Why do I need a lawyer if I have insurance?
If someone else causes your accident, it’s the other driver’s insurance who will pay for your injuries and property damage (in most states). Insurance companies are not charities – they don’t make money by being generous with their claim payments.
If you are seriously injured, which is far too common after a motorcycle accident, the insurance company may utilize an array of tactics to reduce what they pay you – or avoid paying you at all.
Attorneys are hired to make sure you don’t get shorted.
If the other driver pays why do I need insurance?
Accidents are often caused by people with limited ability to pay. If they don’t have enough insurance – are underinsured – or have none at all, you will have to look to your insurance to cover your injuries and property damage. It is very dangerous to rely on the other person to look after you.
How much insurance do I need?
That depends on the type of coverage. For underinsured and uninsured protection which protects you if you are hurt by a person who does not have enough insurance to pay for injuries you can’t have too much.
What about insurance that cover’s property damage? May people carry as little as possible. But if you are at fault in an accident and total someone’s $75,000 car and you don’t have enough insurance to cover it, their insurance will pay for it and then come after you for reimbursement.
If you want advice from fellow riders (who are also lawyers) we would be happy to provide a free motorcycle insurance policy review.
If an accident was partially my fault, can I still collect compensation?
It varies in the states in which we operate. Some utilize comparative negligence or while others use strict contributory negligence laws. In Virginia and North Carolina (strict contributory negligence) If an insurance company can show that you were partly at fault and that you contributed to your injuries that can be a reason for a jury to give you nothing, even if the other person was mostly to blame.
Georgia, West Virginia and South Carolina utilize comparative negligence. This essentially means that as long as you’re not mostly responsible for the accident you may still be able to collect compensation – but your compensation will be reduced based on your percentage of fault.
If you’re 25 percent at fault and the court finds in your favor, then you’d be awarded 75 percent of the settlement.
Consider contacting a motorcycle attorney after suffering an accident injury, even if you think that you may be partly at fault. We can help you understand your options, and whether you may still have a case, during a free consultation.
How much money is my accident or injury worth?
Fair compensation depends on many factors and varies based on the extent of the injuries.
After an injury, you may be entitled to compensation for:
- Medical costs
- Property damage
- Pain and suffering
- Cost of continuing care
- Lost wages and loss of future income
- Potentially punitive damages
Families who have lost a loved one to a fatal motorcycle accident may also seek compensation for:
- Funeral expenses and burial costs
- The cost of any life-saving treatments that were attempted
- Loss of companionship and support
- Various economic damages (loss of wages, loss of benefits, etc.)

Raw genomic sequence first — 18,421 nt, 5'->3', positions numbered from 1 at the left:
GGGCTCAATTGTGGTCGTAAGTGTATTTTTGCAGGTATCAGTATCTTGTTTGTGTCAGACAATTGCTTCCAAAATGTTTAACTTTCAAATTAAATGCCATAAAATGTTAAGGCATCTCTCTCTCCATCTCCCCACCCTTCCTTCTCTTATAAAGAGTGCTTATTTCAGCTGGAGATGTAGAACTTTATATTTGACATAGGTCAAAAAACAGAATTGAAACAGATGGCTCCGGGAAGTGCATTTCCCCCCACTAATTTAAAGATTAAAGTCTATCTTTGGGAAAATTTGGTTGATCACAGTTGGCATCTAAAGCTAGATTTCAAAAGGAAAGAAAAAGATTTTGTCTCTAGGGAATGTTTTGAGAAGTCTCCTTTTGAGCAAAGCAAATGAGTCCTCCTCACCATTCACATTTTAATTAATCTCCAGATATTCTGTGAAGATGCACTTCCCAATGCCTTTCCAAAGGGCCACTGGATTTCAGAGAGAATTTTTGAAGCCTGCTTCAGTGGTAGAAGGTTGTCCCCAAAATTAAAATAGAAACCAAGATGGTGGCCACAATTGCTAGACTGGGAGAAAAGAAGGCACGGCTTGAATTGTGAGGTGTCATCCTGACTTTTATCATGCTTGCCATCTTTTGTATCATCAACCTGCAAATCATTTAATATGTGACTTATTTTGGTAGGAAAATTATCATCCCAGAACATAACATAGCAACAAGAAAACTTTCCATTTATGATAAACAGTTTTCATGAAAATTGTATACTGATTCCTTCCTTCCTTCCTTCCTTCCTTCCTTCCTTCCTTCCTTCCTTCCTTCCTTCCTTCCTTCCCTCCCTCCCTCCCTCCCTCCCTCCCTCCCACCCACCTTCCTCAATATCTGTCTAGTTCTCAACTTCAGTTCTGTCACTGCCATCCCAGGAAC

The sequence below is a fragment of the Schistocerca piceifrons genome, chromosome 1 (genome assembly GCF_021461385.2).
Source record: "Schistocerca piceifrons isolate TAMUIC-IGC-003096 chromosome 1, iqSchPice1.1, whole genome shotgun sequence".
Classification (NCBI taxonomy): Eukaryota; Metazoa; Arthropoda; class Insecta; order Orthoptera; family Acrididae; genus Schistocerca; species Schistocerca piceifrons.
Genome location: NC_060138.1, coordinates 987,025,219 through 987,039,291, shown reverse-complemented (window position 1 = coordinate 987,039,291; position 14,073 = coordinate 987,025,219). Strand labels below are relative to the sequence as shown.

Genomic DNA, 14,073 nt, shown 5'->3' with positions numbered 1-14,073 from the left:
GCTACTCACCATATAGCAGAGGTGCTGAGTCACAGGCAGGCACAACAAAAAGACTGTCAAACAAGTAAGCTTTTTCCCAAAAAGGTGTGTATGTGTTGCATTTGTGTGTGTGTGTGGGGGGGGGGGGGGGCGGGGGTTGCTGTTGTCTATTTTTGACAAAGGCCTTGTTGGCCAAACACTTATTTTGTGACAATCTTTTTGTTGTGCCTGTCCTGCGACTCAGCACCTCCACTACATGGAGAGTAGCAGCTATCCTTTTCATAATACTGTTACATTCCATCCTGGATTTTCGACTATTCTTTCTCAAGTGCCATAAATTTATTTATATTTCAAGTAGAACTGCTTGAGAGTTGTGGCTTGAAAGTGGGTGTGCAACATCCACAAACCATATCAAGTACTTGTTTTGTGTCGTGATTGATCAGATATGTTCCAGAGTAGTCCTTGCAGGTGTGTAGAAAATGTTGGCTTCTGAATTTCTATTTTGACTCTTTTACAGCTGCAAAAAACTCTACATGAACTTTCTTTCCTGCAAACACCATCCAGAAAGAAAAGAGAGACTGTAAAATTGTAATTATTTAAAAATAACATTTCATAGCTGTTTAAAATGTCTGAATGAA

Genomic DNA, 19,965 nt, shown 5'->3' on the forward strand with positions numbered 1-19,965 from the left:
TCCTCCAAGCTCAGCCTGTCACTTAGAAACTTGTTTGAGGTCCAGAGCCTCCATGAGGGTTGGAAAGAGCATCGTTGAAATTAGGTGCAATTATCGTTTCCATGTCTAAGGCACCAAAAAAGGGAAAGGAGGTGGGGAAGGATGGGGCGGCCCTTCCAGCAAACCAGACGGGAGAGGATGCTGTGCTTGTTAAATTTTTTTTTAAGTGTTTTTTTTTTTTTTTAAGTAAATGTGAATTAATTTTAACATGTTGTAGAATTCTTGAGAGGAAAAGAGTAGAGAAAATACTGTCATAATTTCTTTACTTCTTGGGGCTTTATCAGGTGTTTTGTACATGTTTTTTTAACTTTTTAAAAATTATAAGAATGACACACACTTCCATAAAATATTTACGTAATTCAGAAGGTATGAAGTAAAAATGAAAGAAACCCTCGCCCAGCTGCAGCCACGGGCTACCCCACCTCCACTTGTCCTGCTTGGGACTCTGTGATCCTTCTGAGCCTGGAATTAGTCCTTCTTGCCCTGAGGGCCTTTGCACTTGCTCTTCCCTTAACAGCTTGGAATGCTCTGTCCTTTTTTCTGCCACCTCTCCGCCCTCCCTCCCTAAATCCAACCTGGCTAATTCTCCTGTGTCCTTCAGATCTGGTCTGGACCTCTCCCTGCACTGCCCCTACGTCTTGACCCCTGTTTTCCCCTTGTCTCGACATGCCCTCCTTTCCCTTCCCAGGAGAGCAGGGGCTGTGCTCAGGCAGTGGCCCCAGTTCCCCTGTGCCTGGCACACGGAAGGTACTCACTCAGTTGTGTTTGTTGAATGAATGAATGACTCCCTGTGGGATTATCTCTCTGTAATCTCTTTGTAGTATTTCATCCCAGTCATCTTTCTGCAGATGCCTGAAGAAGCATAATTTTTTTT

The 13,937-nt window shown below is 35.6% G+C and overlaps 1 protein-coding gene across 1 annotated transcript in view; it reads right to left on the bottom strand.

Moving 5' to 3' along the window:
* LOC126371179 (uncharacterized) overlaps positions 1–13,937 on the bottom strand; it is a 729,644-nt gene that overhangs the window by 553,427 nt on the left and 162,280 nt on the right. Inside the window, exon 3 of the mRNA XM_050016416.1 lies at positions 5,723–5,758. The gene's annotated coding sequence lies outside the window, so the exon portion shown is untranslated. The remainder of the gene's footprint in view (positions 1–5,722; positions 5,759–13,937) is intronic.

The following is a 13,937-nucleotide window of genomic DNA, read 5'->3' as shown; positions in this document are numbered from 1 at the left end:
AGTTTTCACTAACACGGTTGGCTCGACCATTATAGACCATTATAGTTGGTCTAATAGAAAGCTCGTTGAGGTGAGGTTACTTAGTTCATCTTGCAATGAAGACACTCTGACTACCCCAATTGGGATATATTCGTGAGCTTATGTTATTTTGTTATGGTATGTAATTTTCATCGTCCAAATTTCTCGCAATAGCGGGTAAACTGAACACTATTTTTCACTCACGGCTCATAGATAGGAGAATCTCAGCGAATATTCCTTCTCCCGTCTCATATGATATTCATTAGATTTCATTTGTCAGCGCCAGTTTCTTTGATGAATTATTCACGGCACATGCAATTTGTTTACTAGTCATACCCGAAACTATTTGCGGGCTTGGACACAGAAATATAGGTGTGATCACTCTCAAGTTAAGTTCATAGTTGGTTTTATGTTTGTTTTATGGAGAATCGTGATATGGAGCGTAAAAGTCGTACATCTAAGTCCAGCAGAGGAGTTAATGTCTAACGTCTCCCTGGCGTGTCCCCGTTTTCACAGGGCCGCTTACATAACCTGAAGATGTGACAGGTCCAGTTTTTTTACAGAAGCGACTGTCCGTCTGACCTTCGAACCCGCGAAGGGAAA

The goal of a personal injury or wrongful death case is to make a person or their family as whole as possible. Some of those damages can be easily quantified, like how much you were billed for a surgery and a hospital stay, while others are harder to estimate, like pain and suffering from serious scarring or burns ; or worse, the loss of a loved one.
If I’m injured on a multi-state ride, can I use a motorcycle lawyer in my home state?
That depends on many different factors. If that happens it is best to speak to a trusted attorney who can advise you as to whether you need an out of state attorney. Whether or not you are injured in Virginia, West Virginia, Georgia, North Carolina or South Carolina you can call the Motorcycle Law Group at 800-321-8968 for assistance.
What if I had to speed/swerve/perform evasive maneuvers, the accident happened anyways and now the insurance company is saying I was riding recklessly and am at fault?
This is both an example of classic insurance company tactics and why it’s often a good idea to work with personal injury lawyers who focus on motorcycle accident injuries. There are a lot of things the average person (and juror) don’t understand about riding. What may have been your best course of action at the time may appear reckless to them, which could hurt your case.
Motorcycle attorneys can help parse reality from the insurance company’s misleading/incomplete narrative. We understand riders and accident avoidance techniques and can explain to a jury why what you did was your best chance for avoiding the accident.
Where can I learn about specific laws relevant to motorcycle riders in Virginia, West Virginia, Georgia, South Carolina and North Carolina?
We’ve consolidated a lot of the resources here on our site to make it easier to find specific statutes pertaining to riders in the states we serve.
- Virginia Motorcycle Laws
- West Virginia Motorcycle Laws
- North Carolina Motorcycle Laws
- South Carolina Motorcycle Laws
- Georgia Motorcycle Laws
You can also check our News & Resources page for more targeted state-by-state breakdowns, such as this blog for helmet laws by state or this blog for motorcycle brake inspection requirements by state.